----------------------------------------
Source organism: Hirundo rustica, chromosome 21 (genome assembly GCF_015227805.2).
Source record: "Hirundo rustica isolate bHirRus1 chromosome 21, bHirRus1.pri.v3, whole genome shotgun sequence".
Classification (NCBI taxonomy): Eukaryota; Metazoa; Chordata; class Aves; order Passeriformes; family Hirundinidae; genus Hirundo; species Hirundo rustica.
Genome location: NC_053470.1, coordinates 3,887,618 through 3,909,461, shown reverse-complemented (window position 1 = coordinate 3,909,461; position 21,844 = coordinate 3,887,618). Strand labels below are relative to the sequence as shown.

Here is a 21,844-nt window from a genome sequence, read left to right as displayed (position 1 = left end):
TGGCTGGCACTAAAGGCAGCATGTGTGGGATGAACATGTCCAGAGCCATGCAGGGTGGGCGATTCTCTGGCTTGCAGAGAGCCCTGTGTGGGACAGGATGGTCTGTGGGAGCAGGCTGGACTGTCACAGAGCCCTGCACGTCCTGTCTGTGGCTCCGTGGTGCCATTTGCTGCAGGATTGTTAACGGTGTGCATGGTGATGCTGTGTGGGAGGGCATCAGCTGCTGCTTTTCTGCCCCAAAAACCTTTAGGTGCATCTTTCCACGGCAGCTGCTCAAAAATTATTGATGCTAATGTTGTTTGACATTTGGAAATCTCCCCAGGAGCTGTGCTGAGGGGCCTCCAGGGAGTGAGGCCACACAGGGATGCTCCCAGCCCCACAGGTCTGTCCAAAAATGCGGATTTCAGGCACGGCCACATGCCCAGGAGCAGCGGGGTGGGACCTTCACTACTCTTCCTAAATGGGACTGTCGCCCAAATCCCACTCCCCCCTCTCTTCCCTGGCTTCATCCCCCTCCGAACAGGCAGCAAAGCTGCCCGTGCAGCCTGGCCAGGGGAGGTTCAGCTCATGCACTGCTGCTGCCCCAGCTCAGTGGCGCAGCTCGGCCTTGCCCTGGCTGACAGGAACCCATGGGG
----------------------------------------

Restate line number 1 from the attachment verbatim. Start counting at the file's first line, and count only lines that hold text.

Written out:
Source organism: Hirundo rustica, chromosome 21 (genome assembly GCF_015227805.2).